From story teller Peninnah Schram’s book “Tales of Elijah the Prophet” comes this incredible story entitled “The Agunah, the Rabbi, and the ‘Sheep'”.
It’s such a powerful story. The main protagonist is somebody who doesn’t even enter the tale until the halfway point, not the childless Rabbi at the start but a different Rabbi who makes an extremely controversial decision.
Our protagonist has to deal with the consequences of his decision, he is cursed, physically assaulted, shunned, unable to go to the synagogue even for prayers. At the same time the Rabbi has no way of really knowing if he has truly made a correct decision or not. The uncertainty together with the agonizing societal opprobrium utterly upends his life.
What saves our hero is an animal, the ‘Sheep’. The non-human ‘Sheep’ reminds the reader that caring and kindness enables one to maintain humanity at those moments of unhappy isolation. And, of course, it is the ‘Sheep’ that is the agent of his redemption because this is no ordinary ‘Sheep’. Just as it takes all the moral strength of the Rabbi to make an unpopular decision in the first place, so it takes him all his moral strength to bring the ‘Sheep’ to a position where the ‘Sheep’ can demonstrate the correctness of the Rabbi’s original decision. This effort in fact is so great, it consumes the life of the Rabbi.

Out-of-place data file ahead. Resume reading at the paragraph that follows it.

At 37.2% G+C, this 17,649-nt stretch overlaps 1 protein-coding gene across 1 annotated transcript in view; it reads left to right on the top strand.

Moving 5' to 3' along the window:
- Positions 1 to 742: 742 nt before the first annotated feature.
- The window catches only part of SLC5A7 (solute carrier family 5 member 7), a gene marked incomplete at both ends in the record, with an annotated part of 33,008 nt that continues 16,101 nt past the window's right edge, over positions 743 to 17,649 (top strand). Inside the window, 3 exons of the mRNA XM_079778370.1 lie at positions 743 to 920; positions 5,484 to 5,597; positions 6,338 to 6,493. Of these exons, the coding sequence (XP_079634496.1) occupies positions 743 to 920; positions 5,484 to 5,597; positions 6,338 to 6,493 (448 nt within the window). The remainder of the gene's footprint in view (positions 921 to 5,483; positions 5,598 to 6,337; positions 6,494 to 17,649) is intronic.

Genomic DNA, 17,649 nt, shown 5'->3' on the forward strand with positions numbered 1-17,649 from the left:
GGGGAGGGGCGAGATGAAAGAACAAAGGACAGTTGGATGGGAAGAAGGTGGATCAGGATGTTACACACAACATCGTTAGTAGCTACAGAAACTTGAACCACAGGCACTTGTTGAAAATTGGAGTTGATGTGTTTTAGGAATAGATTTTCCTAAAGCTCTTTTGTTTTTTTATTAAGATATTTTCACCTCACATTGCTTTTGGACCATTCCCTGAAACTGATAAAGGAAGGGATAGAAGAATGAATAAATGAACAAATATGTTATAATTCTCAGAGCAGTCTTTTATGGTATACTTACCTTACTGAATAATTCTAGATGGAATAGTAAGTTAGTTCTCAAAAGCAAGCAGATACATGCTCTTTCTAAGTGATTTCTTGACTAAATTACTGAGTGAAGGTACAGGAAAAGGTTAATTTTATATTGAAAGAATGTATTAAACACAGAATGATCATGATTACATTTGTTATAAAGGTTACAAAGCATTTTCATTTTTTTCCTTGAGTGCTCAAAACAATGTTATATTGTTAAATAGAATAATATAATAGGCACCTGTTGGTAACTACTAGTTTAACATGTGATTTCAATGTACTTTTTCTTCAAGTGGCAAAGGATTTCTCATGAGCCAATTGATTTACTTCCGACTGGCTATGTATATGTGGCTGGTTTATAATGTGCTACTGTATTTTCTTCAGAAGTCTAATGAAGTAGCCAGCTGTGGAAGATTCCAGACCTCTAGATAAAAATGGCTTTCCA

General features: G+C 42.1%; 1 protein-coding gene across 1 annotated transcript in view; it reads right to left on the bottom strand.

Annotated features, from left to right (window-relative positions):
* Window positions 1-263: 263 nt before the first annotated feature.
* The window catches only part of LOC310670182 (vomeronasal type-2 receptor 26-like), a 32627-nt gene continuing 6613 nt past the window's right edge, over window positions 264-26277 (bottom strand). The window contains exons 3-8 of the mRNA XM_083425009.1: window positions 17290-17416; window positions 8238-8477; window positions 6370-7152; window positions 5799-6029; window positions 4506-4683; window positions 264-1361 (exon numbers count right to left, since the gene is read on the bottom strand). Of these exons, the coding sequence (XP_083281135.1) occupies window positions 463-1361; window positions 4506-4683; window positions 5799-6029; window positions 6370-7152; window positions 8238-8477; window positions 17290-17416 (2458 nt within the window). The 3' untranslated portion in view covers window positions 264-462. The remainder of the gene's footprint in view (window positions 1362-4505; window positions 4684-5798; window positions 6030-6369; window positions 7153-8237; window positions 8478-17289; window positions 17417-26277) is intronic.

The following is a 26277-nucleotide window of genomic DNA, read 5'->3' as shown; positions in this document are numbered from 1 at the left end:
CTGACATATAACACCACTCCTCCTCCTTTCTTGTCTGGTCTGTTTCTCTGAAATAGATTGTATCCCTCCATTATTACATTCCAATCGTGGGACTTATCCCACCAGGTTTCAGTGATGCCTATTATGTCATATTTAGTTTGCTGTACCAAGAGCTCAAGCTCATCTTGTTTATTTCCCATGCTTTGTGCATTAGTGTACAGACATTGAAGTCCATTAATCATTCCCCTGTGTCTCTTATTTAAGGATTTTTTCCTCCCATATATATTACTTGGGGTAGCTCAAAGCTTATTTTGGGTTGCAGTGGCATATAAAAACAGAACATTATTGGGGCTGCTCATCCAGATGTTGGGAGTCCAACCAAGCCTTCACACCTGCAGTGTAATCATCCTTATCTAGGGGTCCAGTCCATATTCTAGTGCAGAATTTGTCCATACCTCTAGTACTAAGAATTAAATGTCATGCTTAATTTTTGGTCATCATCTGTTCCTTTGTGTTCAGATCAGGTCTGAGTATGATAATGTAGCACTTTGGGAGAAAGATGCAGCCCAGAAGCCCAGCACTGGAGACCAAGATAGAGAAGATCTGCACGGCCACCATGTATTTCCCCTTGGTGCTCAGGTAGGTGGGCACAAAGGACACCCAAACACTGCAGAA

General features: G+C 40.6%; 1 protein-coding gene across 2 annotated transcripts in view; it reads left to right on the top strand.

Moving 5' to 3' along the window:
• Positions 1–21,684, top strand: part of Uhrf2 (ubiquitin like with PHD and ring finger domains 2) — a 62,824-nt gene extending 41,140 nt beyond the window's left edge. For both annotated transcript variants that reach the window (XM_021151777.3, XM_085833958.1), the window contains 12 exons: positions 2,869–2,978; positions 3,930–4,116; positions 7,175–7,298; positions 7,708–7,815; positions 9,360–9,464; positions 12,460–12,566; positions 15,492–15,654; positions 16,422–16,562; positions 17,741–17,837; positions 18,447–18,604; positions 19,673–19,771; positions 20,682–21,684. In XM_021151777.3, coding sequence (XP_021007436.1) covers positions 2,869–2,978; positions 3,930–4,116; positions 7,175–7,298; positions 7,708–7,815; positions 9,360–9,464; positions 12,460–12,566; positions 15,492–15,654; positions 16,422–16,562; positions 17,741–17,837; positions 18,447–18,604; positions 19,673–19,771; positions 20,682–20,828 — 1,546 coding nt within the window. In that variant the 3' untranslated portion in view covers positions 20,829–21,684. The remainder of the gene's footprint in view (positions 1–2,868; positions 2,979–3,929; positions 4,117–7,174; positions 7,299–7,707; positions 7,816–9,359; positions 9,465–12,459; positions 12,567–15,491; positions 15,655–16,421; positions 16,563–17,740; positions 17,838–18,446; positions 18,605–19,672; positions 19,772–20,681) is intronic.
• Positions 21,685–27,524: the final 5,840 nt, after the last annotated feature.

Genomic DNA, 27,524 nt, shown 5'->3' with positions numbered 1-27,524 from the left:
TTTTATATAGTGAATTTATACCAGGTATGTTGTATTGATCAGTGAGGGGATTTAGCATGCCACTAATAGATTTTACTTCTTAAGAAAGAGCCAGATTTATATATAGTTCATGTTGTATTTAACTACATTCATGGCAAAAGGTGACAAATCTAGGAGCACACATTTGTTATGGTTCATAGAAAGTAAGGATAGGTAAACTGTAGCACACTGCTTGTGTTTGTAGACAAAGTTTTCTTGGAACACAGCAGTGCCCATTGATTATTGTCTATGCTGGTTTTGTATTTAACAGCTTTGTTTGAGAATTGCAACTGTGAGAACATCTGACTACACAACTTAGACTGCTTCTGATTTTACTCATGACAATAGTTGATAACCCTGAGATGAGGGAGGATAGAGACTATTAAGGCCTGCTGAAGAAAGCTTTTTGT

When we make decisions we use our best judgement, often we have no idea if we are correct or not. We all want to be in the right but how far do we need to go to validate our theories for others? Is it a duty we should to devote our lives to? Is it even possible to act in isolation, to communicate without interlocutors? How does one deal with the searing impact of social alienation without being dejected and depressed? There is a Yiddish phrase “May you be the only wise man in a world of fools” and it is indeed a curse.
I have copied the story for website readers to enjoy. Readers can click on each of the thumbnails in order to get an enlarged version of the text.